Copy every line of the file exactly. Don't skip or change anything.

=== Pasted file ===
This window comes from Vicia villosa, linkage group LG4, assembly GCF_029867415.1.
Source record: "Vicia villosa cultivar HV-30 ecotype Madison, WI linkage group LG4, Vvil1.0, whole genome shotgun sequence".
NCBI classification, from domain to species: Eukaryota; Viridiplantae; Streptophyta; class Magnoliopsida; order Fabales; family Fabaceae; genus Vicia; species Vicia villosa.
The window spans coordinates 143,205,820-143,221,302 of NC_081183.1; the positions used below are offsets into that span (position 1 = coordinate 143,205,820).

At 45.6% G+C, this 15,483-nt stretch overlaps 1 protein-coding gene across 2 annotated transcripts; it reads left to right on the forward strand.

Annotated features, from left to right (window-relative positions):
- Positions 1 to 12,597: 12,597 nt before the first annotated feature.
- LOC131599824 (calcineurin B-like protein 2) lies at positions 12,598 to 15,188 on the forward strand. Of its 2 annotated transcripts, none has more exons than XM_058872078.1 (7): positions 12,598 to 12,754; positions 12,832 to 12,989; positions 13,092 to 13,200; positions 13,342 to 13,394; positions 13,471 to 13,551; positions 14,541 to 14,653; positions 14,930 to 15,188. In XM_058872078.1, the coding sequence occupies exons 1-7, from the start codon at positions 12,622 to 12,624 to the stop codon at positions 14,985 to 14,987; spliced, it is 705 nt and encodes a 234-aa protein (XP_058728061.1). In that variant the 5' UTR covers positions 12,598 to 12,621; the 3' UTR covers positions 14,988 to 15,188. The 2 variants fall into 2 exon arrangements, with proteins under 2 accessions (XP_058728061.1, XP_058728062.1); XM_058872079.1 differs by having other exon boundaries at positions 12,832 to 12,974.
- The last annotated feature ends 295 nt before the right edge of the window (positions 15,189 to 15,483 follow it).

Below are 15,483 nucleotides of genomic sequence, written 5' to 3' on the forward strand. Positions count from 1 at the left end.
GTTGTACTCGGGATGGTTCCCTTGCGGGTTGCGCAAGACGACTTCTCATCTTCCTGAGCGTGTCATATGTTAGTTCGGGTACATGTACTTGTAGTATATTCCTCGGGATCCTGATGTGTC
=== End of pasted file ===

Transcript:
This window comes from Vicia villosa, linkage group LG4, assembly GCF_029867415.1.
Source record: "Vicia villosa cultivar HV-30 ecotype Madison, WI linkage group LG4, Vvil1.0, whole genome shotgun sequence".
NCBI classification, from domain to species: Eukaryota; Viridiplantae; Streptophyta; class Magnoliopsida; order Fabales; family Fabaceae; genus Vicia; species Vicia villosa.
The window spans coordinates 143,205,820-143,221,302 of NC_081183.1; the positions used below are offsets into that span (position 1 = coordinate 143,205,820).

At 45.6% G+C, this 15,483-nt stretch overlaps 1 protein-coding gene across 2 annotated transcripts; it reads left to right on the forward strand.

Annotated features, from left to right (window-relative positions):
- Positions 1 to 12,597: 12,597 nt before the first annotated feature.
- LOC131599824 (calcineurin B-like protein 2) lies at positions 12,598 to 15,188 on the forward strand. Of its 2 annotated transcripts, none has more exons than XM_058872078.1 (7): positions 12,598 to 12,754; positions 12,832 to 12,989; positions 13,092 to 13,200; positions 13,342 to 13,394; positions 13,471 to 13,551; positions 14,541 to 14,653; positions 14,930 to 15,188. In XM_058872078.1, the coding sequence occupies exons 1-7, from the start codon at positions 12,622 to 12,624 to the stop codon at positions 14,985 to 14,987; spliced, it is 705 nt and encodes a 234-aa protein (XP_058728061.1). In that variant the 5' UTR covers positions 12,598 to 12,621; the 3' UTR covers positions 14,988 to 15,188. The 2 variants fall into 2 exon arrangements, with proteins under 2 accessions (XP_058728061.1, XP_058728062.1); XM_058872079.1 differs by having other exon boundaries at positions 12,832 to 12,974.
- The last annotated feature ends 295 nt before the right edge of the window (positions 15,189 to 15,483 follow it).

Below are 15,483 nucleotides of genomic sequence, written 5' to 3' on the forward strand. Positions count from 1 at the left end.
GTTGTACTCGGGATGGTTCCCTTGCGGGTTGCGCAAGACGACTTCTCATCTTCCTGAGCGTGTCATATGTTAGTTCGGGTACATGTACTTGTAGTATATTCCTCGGGATCCTGATGTGTC